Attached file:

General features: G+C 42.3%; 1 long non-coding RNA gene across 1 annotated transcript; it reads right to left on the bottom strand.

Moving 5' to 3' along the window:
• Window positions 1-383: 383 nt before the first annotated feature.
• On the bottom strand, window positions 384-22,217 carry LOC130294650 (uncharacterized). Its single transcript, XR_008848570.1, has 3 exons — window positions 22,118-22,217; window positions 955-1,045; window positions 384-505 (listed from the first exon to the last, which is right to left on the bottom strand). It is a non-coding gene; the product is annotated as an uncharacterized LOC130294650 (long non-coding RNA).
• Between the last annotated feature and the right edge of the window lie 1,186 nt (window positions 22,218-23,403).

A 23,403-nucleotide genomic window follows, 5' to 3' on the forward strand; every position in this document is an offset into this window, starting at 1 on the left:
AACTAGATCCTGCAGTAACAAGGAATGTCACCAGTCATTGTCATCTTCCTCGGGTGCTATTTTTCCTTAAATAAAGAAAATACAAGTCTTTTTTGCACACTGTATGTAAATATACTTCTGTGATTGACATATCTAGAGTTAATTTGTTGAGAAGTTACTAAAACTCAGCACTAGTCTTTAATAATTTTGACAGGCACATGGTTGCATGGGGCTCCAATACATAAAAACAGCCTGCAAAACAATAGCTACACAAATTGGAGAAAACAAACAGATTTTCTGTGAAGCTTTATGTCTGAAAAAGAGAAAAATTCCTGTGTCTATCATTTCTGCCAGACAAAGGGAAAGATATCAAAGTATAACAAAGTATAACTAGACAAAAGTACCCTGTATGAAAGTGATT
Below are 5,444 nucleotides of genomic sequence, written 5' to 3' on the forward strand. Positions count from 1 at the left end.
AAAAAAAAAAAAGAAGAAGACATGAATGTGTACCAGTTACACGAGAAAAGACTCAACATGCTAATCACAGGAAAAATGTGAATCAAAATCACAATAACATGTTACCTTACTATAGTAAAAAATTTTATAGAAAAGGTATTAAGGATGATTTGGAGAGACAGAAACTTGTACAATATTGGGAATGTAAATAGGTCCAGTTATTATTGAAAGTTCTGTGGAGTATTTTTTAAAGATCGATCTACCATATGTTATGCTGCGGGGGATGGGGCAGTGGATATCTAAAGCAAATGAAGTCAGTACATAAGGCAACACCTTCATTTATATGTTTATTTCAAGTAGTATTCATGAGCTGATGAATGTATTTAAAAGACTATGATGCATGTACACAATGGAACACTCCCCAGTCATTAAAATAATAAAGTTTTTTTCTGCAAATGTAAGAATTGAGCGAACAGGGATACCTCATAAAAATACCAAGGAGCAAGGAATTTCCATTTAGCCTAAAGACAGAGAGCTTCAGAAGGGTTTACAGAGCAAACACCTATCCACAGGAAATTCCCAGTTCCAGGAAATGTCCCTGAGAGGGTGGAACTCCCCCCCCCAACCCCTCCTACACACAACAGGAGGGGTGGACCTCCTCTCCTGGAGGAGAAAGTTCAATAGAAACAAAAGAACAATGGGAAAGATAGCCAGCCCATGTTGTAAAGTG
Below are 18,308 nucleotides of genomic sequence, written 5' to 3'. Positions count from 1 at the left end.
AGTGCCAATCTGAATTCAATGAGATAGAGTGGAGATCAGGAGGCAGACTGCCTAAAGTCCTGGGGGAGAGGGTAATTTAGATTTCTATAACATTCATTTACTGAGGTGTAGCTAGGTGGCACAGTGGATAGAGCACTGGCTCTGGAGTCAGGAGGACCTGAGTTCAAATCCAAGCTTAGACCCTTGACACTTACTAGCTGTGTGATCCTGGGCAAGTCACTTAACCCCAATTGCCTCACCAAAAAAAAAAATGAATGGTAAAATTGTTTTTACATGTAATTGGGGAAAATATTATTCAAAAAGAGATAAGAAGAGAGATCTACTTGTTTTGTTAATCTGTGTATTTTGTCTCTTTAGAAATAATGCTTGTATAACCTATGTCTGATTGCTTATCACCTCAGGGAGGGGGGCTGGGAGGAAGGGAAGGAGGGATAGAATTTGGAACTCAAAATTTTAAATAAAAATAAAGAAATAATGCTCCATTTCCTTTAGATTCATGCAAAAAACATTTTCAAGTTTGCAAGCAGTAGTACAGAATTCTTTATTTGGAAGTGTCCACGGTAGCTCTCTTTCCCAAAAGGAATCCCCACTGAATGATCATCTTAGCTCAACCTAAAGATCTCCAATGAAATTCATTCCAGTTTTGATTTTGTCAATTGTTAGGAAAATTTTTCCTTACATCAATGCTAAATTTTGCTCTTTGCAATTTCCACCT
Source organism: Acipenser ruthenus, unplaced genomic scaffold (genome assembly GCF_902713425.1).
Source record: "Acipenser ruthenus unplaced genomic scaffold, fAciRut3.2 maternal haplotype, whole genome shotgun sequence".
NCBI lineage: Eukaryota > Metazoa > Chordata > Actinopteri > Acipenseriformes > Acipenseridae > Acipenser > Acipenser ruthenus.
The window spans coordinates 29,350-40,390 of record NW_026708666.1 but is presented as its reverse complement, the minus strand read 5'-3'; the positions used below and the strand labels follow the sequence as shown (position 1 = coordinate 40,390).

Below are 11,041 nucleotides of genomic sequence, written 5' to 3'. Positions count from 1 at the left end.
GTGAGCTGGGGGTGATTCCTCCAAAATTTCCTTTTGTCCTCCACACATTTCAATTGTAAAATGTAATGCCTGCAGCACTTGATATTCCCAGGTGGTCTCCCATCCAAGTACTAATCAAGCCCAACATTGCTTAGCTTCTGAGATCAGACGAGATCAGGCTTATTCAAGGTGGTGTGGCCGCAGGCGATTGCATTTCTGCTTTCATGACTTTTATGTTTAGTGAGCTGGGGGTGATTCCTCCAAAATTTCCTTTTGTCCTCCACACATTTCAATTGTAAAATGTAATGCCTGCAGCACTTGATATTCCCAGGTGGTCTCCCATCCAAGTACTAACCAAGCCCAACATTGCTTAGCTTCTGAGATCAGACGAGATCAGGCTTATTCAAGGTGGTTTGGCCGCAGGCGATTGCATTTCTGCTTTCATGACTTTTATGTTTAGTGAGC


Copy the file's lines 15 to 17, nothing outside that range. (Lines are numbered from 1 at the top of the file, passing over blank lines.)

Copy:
The window spans coordinates 29,350-40,390 of record NW_026708666.1 but is presented as its reverse complement, the minus strand read 5'-3'; the positions used below and the strand labels follow the sequence as shown (position 1 = coordinate 40,390).

Below are 11,041 nucleotides of genomic sequence, written 5' to 3'. Positions count from 1 at the left end.
GTGAGCTGGGGGTGATTCCTCCAAAATTTCCTTTTGTCCTCCACACATTTCAATTGTAAAATGTAATGCCTGCAGCACTTGATATTCCCAGGTGGTCTCCCATCCAAGTACTAATCAAGCCCAACATTGCTTAGCTTCTGAGATCAGACGAGATCAGGCTTATTCAAGGTGGTGTGGCCGCAGGCGATTGCATTTCTGCTTTCATGACTTTTATGTTTAGTGAGCTGGGGGTGATTCCTCCAAAATTTCCTTTTGTCCTCCACACATTTCAATTGTAAAATGTAATGCCTGCAGCACTTGATATTCCCAGGTGGTCTCCCATCCAAGTACTAACCAAGCCCAACATTGCTTAGCTTCTGAGATCAGACGAGATCAGGCTTATTCAAGGTGGTTTGGCCGCAGGCGATTGCATTTCTGCTTTCATGACTTTTATGTTTAGTGAGC